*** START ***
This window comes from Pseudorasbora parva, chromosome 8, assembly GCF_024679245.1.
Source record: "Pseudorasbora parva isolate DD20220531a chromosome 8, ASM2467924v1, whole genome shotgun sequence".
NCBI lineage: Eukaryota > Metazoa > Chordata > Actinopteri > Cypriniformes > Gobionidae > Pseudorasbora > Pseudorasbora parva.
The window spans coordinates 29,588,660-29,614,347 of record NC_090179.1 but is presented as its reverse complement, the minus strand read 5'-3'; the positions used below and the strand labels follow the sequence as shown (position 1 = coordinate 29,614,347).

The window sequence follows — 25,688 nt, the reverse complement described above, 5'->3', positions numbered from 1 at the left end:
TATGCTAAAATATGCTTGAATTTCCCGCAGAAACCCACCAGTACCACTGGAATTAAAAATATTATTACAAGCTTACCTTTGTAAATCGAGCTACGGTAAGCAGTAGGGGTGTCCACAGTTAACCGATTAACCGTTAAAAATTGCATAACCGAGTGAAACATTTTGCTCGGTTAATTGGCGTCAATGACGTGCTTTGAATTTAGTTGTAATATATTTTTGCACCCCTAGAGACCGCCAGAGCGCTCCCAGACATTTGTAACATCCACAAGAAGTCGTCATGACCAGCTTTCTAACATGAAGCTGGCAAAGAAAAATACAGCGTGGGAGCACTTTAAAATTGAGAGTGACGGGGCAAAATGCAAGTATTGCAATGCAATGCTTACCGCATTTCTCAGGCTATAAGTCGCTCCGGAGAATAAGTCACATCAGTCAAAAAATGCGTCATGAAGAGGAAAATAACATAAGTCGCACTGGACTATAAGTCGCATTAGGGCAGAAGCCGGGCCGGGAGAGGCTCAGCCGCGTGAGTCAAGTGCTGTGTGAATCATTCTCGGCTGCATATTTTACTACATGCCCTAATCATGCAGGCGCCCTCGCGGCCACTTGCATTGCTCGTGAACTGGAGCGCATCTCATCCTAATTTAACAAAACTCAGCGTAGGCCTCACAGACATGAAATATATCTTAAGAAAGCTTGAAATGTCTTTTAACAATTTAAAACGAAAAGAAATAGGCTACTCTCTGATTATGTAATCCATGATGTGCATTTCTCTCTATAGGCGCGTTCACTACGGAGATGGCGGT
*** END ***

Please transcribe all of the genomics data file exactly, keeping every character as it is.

This window comes from Pseudorasbora parva, chromosome 8, assembly GCF_024679245.1.
Source record: "Pseudorasbora parva isolate DD20220531a chromosome 8, ASM2467924v1, whole genome shotgun sequence".
NCBI lineage: Eukaryota > Metazoa > Chordata > Actinopteri > Cypriniformes > Gobionidae > Pseudorasbora > Pseudorasbora parva.
The window spans coordinates 29,588,660-29,614,347 of record NC_090179.1 but is presented as its reverse complement, the minus strand read 5'-3'; the positions used below and the strand labels follow the sequence as shown (position 1 = coordinate 29,614,347).

The window sequence follows — 25,688 nt, the reverse complement described above, 5'->3', positions numbered from 1 at the left end:
TATGCTAAAATATGCTTGAATTTCCCGCAGAAACCCACCAGTACCACTGGAATTAAAAATATTATTACAAGCTTACCTTTGTAAATCGAGCTACGGTAAGCAGTAGGGGTGTCCACAGTTAACCGATTAACCGTTAAAAATTGCATAACCGAGTGAAACATTTTGCTCGGTTAATTGGCGTCAATGACGTGCTTTGAATTTAGTTGTAATATATTTTTGCACCCCTAGAGACCGCCAGAGCGCTCCCAGACATTTGTAACATCCACAAGAAGTCGTCATGACCAGCTTTCTAACATGAAGCTGGCAAAGAAAAATACAGCGTGGGAGCACTTTAAAATTGAGAGTGACGGGGCAAAATGCAAGTATTGCAATGCAATGCTTACCGCATTTCTCAGGCTATAAGTCGCTCCGGAGAATAAGTCACATCAGTCAAAAAATGCGTCATGAAGAGGAAAATAACATAAGTCGCACTGGACTATAAGTCGCATTAGGGCAGAAGCCGGGCCGGGAGAGGCTCAGCCGCGTGAGTCAAGTGCTGTGTGAATCATTCTCGGCTGCATATTTTACTACATGCCCTAATCATGCAGGCGCCCTCGCGGCCACTTGCATTGCTCGTGAACTGGAGCGCATCTCATCCTAATTTAACAAAACTCAGCGTAGGCCTCACAGACATGAAATATATCTTAAGAAAGCTTGAAATGTCTTTTAACAATTTAAAACGAAAAGAAATAGGCTACTCTCTGATTATGTAATCCATGATGTGCATTTCTCTCTATAGGCGCGTTCACTACGGAGATGGCGGT